Open AccessThis article is distributed under the terms of the Creative Commons Attribution 4.0 International License (http://creativecommons.org/licenses/by/4.0/), which permits unrestricted use, distribution, and reproduction in any medium, provided you give appropriate credit to the original author(s) and the source, provide a link to the Creative Commons license, and indicate if changes were made. The Creative Commons Public Domain Dedication waiver (http://creativecommons.org/publicdomain/zero/1.0/) applies to the data made available in this article, unless otherwise stated.

Authors and Affiliations

  • Leonardo Lorente
    • 1
  • María M. Martín
    • 2
  • Antonia Pérez-Cejas
    • 3
  • Luis Ramos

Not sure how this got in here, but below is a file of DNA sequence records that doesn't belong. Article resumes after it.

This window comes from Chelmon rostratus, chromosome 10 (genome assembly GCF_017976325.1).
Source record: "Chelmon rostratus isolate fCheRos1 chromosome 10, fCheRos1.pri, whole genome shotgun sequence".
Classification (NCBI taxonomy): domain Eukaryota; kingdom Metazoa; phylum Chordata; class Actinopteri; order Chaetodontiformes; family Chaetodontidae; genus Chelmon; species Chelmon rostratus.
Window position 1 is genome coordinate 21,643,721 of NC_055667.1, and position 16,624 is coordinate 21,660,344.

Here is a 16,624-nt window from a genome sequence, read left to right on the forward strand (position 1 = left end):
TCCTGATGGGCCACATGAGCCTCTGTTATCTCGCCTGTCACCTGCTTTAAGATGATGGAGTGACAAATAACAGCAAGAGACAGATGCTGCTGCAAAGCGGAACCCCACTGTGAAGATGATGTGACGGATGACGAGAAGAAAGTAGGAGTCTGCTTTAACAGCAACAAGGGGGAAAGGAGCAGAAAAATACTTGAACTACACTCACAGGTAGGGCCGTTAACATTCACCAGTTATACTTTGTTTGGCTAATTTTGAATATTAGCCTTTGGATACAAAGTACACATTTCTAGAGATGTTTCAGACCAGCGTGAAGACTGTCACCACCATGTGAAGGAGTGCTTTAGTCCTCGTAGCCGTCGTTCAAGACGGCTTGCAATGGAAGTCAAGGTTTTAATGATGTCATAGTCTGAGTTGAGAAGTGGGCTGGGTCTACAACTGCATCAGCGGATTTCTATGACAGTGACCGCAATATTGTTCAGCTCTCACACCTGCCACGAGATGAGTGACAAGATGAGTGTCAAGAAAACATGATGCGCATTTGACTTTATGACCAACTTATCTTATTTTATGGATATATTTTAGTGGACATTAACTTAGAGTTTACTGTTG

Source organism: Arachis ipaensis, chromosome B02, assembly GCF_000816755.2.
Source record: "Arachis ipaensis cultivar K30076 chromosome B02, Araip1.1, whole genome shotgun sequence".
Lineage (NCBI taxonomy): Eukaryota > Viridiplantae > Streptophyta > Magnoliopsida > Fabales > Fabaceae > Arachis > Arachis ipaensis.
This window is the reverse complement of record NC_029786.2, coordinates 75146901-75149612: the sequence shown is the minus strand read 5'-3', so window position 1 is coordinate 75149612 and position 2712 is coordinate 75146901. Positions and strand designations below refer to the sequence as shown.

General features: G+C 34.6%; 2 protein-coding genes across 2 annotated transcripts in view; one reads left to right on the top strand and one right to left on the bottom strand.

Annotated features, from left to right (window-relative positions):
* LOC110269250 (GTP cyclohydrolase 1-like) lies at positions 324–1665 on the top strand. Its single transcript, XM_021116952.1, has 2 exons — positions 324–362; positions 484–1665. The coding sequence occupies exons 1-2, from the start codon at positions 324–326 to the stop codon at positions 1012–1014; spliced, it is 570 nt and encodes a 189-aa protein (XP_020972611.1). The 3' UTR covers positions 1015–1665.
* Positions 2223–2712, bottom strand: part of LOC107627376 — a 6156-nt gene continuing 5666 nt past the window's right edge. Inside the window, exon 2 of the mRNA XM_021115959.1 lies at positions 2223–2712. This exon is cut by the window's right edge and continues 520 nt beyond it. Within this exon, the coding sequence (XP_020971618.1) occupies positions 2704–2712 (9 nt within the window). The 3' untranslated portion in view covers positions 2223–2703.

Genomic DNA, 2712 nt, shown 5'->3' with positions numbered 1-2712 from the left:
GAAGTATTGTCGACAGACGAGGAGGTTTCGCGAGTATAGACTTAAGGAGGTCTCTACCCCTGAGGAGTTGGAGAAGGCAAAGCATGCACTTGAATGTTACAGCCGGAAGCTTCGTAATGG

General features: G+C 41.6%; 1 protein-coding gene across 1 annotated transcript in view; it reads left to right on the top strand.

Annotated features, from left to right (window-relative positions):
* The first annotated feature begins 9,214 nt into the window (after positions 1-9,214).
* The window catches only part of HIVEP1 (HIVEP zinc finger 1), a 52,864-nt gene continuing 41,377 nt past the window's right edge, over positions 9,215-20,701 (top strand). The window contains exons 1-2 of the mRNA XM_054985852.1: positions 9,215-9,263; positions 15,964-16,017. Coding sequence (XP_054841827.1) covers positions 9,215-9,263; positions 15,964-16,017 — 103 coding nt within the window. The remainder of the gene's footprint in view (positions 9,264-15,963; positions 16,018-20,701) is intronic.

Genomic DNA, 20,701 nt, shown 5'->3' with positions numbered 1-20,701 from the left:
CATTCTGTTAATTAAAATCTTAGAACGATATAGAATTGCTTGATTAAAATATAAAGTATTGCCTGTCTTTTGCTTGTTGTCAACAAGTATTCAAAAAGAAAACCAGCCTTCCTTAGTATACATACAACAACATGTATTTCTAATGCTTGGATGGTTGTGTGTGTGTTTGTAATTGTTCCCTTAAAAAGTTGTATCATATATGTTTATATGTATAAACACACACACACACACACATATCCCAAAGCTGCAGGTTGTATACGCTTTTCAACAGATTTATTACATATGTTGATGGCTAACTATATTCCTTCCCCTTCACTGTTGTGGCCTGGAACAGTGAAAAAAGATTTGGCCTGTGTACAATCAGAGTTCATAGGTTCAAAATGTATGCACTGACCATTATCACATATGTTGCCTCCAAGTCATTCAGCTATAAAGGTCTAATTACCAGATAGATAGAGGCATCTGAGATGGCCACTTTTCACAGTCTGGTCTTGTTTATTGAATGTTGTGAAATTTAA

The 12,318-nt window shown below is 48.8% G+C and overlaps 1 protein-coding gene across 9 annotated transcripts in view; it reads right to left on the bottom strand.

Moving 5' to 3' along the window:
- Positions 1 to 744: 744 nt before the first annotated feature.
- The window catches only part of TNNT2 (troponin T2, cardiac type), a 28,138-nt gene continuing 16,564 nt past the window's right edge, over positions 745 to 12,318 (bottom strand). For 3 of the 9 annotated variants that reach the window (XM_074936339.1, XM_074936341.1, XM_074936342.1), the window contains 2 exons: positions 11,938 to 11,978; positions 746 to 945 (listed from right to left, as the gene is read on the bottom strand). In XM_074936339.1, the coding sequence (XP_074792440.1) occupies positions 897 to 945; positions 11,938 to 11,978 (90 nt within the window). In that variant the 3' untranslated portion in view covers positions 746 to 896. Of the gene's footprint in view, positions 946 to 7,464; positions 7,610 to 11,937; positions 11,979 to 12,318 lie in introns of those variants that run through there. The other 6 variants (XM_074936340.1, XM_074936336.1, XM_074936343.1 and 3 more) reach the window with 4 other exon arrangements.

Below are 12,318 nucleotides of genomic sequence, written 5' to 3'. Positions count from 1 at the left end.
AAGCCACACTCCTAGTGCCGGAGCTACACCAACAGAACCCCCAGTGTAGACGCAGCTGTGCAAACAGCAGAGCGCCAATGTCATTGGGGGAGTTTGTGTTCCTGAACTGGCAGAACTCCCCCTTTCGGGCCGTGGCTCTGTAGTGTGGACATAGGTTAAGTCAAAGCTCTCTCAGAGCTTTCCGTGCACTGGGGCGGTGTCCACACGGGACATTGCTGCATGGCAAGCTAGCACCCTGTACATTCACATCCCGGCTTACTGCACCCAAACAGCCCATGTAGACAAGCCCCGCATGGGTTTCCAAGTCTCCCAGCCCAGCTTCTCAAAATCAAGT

• 4
  • Mónica Argueso
    • 5
  • Jordi Solé-Violán
    • 6
  • Juan J. Cáceres
    • 7
  • Alejandro Jiménez
    • 8
  • Victor García-Marín
    • 9
  1. 1.Intensive Care UnitHospital Universitario de CanariasSanta Cruz de TenerifeSpain
  2. 2.Intensive Care UnitHospital Universitario Nuestra Señora de CandelariaSanta Cruz de TenerifeSpain
  3. 3.Laboratory DeparmentHospital Universitario de CanariasTenerifeSpain
  4. 4.Intensive Care UnitHospital General La PalmaBreña AltaSpain
  5. 5.Intensive Care UnitHospital Clínico Universitario de ValenciaValenciaSpain
  6. 6.Intensive Care UnitHospital Universitario Dr. NegrínLas Palmas de Gran CanariaSpain
  7. 7.Intensive Care Unit, Hospital InsularLas Palmas de Gran CanariaSpain
  8. 8.Research UnitHospital Universitario de CanariasSanta Cruz de TenerifeSpain
  9. 9.Deparment of NeurosurgeryHospital Universitario de CanariasSanta Cruz de TenerifeSpain